[3 MIN READ]
In this article:
Time is of the essence when someone is having a stroke. Learn the warning signs and when to act F.A.S.T.
Caregivers can help make sure their loved who is having a stroke gets timely care, and they can support their loved one’s providers, too.
The Swedish Stroke Support Group is open to both stroke patients and their caregivers and can help families make their way through the aftermath of a stroke.
When Katje Kaczamerk began her job as a senior business data analyst for the Neuroscience Stroke Program at Swedish Medical Center, she’d been drawn to the job because she wanted to give back to a program known for the great work it does with patients.
Katje and her family had experienced the program’s high quality of care firsthand when her partner’s sister experienced a stroke years ago. As an experienced health care data analyst, she’d be helping the stroke program move to a cloud-based model for collecting and managing patient data.
What she didn’t expect was to find herself in the emergency department on a Saturday morning with a front-row view of her colleagues at work while they delivered lifesaving care to her partner, who was now experiencing a stroke himself.
Being a caregiver starts at the first signs of a stroke
“When Dean came to me that morning telling me that his face was numb and tingly feeling like it was asleep, he was talking slowly, slurring his speech,” Katje says. “He didn’t have the telltale signs of a stroke, like a drooping face or weakness in his arms or legs, but I knew that if it was a stroke, we had limited time to get him to the hospital for tPA.”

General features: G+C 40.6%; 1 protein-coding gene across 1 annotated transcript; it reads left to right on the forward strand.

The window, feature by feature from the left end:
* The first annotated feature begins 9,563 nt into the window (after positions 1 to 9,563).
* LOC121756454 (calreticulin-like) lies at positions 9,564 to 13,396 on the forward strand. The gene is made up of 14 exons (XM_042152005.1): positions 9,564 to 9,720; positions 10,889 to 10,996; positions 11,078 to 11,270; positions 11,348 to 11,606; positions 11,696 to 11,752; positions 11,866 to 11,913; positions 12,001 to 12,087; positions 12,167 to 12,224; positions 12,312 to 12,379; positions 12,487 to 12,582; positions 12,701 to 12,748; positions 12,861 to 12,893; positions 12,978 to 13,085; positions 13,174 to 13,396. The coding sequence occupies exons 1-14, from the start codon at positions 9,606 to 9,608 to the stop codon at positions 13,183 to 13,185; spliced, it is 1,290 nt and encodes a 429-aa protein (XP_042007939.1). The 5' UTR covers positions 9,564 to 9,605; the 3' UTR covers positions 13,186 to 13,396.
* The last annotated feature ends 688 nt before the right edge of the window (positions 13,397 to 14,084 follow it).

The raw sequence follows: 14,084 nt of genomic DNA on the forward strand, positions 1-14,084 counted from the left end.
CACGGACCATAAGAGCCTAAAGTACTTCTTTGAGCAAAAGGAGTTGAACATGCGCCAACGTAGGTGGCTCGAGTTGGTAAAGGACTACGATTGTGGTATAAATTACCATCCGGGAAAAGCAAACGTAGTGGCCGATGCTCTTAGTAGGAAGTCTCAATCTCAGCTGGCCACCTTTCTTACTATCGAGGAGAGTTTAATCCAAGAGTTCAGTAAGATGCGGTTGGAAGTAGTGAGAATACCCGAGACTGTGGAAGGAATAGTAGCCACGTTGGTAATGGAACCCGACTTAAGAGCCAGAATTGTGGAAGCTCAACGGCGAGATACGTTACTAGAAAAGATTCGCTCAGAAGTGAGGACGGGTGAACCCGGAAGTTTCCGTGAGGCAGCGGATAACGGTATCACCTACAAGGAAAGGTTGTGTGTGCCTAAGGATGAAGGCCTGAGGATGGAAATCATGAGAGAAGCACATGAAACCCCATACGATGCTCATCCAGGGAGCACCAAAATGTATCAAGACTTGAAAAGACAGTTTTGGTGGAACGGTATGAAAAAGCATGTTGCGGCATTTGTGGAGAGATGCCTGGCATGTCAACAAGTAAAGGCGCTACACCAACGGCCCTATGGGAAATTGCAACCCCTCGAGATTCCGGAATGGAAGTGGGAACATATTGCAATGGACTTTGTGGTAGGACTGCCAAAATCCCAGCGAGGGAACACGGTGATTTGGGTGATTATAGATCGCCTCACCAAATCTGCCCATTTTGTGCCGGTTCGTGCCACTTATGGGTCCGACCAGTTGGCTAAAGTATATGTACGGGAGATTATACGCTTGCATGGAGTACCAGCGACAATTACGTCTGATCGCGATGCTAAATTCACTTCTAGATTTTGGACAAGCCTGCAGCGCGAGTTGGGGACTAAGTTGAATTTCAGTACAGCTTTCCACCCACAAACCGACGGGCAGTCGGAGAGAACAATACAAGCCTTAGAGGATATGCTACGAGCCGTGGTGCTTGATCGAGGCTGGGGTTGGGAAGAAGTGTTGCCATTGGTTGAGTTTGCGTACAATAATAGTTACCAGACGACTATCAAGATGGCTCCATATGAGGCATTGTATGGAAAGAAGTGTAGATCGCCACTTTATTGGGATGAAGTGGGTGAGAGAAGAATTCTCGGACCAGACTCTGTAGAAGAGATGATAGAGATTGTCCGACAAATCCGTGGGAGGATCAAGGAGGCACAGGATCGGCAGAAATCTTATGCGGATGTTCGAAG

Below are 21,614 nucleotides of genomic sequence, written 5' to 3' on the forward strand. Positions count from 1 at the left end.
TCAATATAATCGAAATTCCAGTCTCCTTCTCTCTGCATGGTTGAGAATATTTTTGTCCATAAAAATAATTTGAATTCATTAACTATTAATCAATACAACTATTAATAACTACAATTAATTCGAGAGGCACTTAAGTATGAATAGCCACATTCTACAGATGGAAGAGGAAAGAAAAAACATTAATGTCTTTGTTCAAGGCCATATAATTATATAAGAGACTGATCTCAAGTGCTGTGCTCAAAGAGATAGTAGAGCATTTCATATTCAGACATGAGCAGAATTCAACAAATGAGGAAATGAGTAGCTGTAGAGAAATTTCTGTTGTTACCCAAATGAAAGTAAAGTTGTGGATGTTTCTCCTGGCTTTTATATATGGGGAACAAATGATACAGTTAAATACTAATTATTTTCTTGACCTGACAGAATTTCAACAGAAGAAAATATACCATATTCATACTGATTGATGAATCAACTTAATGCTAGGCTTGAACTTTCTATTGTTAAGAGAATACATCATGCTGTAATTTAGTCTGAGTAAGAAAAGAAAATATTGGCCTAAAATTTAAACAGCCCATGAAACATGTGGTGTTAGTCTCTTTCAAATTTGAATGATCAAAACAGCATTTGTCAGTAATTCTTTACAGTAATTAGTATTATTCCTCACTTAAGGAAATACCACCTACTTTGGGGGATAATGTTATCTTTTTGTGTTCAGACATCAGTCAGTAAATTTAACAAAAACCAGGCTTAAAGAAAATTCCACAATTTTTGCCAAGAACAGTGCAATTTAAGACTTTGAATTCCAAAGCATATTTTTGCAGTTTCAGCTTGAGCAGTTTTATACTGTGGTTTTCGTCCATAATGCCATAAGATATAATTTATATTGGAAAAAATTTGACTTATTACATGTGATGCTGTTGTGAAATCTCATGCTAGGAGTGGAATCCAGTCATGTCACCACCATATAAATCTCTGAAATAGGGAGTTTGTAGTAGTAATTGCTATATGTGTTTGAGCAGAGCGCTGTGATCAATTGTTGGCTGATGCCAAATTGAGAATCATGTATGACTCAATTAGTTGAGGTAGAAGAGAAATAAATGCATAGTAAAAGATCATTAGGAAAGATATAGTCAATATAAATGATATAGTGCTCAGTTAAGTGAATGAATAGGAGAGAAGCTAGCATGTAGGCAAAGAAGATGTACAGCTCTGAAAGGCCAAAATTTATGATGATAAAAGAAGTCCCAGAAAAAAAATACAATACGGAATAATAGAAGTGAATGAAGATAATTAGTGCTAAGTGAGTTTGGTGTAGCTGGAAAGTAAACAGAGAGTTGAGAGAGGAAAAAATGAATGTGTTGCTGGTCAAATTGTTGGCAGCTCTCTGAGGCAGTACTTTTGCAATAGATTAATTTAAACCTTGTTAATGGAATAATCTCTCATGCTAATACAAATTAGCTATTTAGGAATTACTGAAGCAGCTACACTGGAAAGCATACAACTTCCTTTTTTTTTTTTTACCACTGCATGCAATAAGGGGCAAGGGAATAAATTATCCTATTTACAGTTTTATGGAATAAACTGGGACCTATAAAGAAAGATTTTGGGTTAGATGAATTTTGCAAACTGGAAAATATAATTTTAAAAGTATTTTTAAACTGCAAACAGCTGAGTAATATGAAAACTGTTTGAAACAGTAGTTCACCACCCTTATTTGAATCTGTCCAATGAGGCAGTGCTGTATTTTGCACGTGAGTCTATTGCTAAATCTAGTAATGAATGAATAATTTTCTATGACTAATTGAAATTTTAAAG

Tissue plasminogen activator (tPA) is a drug that can help break up a blood clot so the patient’s blood flow can return to normal. It is given via an injection and is used for emergency treatment of ischemic strokes, which happen when a blood clot interrupts blood flow to a region of the brain.
The time sensitivity of effective stroke treatment is why the American Stroke Association established the F.A.S.T Warning Signs to help identify a stroke:
F—Face: Can the person smile? Does one side of their face droop?
A—Arms: Can the person raise both arms? Does one arm drift downward?
S—Speech: Can the person repeat a simple phrase? Is the speech slurred or strange?
T—Time: If you see any of these signs, call 9-1-1 right away.
Always make note of the time that the symptoms first appeared to help providers determine the best treatment option, and do not drive to the hospital. Call 9-1-1 so that medical personnel can begin life-saving treatment on the way to the emergency room.
Caregivers can help stroke patients get priority care
Katje and Dean arrived at Swedish Issaquah and she told the reception desk they were there to rule out a stroke — an important detail that can help prioritize a patient at the ER. She knew that for Dean to receive tPA, there is a specific process with many steps that must be followed in a short amount of time — within just four and a half hours after the onset of symptoms.
“As I found myself standing in the doorway watching the nurses check his pupils and get his vitals, I realized that for the first time, I was seeing the collection of all the data that goes into the NIH stroke scale, the data I work with every day,” Katje says.